Roger Feldman

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Competitive bidding thus is a proven method for bringing efficient prices to Medicare.  Unfortunately, the BPC’s proposals for competitive bidding are critically flawed.

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Competitive bidding, as a vehicle for determining prices for Medicare health plans, holds the promise of substantial cost savings while protecting the health care needs of beneficiaries, regardless of the political question of determining the size of the entitlement.

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The Robert Wood Johnson Foundation asked scholars at the American Enterprise Institute to consider various approaches to reforming this “800-pound gorilla of American health care.” The resulting series, “Preserving Medicare for future generations: market based approaches to reform,” includes three papers, each of which addresses a key question in Medicare reform.

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Seniors attend a 'Medicare Monday' seminar at the Holly Creek retirement community in Centennial, Colorado on Dec. 6, 2010. Some 80 people crowded into a conference room to learn how federal health care reform will affect Medicare and their personal health insurance plans.

Our research shows that competitive bidding—a key feature of the Wyden-Ryan plan—could save Medicare $339 billion over ten years while maintaining basic benefits and without raising taxes. Crucially, the elderly would not be exposed to the risk of higher health care costs, as in approaches that would set fixed voucher payments toward the purchase of medical insurance.

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Better prices through competitive bidding can help solve medicare's fiscal crisis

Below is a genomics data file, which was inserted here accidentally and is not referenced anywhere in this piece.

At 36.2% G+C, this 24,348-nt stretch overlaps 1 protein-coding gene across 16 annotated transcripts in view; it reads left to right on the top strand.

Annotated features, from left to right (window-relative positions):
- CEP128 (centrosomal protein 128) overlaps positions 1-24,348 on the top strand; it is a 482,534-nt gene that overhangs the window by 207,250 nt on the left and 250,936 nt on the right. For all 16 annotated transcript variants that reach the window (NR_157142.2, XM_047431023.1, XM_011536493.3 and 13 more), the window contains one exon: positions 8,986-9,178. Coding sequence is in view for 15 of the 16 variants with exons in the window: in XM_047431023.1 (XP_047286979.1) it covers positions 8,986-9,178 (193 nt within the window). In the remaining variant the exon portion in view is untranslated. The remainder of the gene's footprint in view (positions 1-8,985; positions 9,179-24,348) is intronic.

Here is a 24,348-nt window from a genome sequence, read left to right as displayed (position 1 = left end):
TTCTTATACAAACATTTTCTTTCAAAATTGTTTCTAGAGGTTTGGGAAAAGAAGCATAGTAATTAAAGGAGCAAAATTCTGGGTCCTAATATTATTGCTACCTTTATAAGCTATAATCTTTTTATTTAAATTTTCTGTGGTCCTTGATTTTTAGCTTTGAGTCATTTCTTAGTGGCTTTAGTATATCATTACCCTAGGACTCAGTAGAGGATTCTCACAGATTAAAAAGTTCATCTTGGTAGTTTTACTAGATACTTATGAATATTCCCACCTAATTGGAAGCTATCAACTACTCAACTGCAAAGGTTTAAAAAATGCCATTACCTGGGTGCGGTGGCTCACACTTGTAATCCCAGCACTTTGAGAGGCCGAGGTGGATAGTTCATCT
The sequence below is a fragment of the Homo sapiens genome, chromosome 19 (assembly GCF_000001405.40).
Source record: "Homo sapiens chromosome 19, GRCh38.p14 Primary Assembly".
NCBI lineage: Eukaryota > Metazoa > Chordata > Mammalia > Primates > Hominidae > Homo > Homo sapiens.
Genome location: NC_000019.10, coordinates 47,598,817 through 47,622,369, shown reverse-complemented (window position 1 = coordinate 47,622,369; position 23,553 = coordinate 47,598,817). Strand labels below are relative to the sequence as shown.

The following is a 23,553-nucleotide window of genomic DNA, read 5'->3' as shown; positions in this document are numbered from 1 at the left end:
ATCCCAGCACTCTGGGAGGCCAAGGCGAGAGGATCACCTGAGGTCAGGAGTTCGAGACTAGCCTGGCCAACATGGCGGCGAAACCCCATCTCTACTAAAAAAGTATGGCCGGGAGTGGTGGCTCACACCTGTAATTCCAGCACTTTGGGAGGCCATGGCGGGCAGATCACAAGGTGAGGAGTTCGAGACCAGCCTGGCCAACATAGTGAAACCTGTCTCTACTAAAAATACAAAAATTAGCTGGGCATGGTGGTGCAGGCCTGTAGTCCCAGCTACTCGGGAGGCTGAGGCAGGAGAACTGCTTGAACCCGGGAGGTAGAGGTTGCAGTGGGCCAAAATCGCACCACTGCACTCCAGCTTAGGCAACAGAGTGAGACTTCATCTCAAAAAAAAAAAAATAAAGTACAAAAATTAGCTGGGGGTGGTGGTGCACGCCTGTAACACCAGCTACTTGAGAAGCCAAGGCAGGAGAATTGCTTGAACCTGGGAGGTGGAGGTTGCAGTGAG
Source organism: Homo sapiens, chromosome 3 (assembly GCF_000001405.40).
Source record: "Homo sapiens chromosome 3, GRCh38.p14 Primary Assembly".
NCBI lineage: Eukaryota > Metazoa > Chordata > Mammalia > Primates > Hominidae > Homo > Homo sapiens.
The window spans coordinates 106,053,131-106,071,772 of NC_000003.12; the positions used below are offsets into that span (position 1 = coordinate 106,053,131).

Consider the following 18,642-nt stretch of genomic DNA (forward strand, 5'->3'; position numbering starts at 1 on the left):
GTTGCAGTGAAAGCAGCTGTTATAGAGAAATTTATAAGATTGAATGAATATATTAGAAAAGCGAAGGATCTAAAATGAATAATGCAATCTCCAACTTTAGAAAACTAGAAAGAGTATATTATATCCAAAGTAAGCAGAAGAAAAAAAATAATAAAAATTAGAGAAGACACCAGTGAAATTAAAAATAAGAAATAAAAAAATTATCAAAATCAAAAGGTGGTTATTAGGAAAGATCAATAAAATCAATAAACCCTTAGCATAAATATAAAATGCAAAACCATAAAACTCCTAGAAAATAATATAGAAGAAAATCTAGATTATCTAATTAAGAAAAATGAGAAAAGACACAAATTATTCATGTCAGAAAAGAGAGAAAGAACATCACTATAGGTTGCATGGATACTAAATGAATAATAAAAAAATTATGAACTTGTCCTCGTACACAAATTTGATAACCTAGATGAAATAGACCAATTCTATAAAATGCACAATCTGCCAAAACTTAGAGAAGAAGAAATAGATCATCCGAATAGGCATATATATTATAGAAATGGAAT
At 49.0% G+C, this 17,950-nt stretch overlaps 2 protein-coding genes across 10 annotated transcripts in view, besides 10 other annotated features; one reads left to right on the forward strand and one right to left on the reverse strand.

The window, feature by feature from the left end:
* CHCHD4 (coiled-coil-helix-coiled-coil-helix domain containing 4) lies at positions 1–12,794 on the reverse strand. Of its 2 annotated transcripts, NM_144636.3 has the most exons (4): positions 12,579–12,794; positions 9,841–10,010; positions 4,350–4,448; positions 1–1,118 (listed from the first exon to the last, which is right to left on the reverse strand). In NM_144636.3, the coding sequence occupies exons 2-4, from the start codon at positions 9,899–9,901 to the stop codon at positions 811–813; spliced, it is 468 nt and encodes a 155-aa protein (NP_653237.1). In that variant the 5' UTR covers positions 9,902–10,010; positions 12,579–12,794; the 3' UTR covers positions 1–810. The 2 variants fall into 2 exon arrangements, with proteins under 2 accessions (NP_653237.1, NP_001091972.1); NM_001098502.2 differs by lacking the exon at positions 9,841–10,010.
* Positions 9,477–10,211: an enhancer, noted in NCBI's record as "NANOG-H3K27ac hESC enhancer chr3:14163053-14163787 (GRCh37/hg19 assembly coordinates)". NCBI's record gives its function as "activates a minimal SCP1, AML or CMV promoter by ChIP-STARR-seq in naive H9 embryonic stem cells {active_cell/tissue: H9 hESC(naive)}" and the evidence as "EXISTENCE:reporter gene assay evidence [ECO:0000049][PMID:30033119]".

There is a way to fix the Medicare program without raising taxes: use market-like arrangements to set prices for both the traditional fee-for-service (FFS) program and for private Medicare Advantage (MA) plans. A fully implemented competitive pricing system for Medicare would save $550 billion over 10 years.

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Medicare is quickly approaching insolvency, in part because the program pays too much for the services it provides. This volume proposes a groundbreaking solution: Use market-based arrangements to set prices for Medicare plans.

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Medicare should use competitive pricing to set the government contribution to the traditional fee-for-service Medicare plan and private Medicare Advantage plans.

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Implemented wisely, Feldman argues, medical indemnities would expand consumer choice, improve program efficiency, and simplify the Medicare program.

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This bookpresents a careful analysis of the current state of Medicare funding and propose a creative solution that will prevent the collapse of the system that has been predicted by so many.

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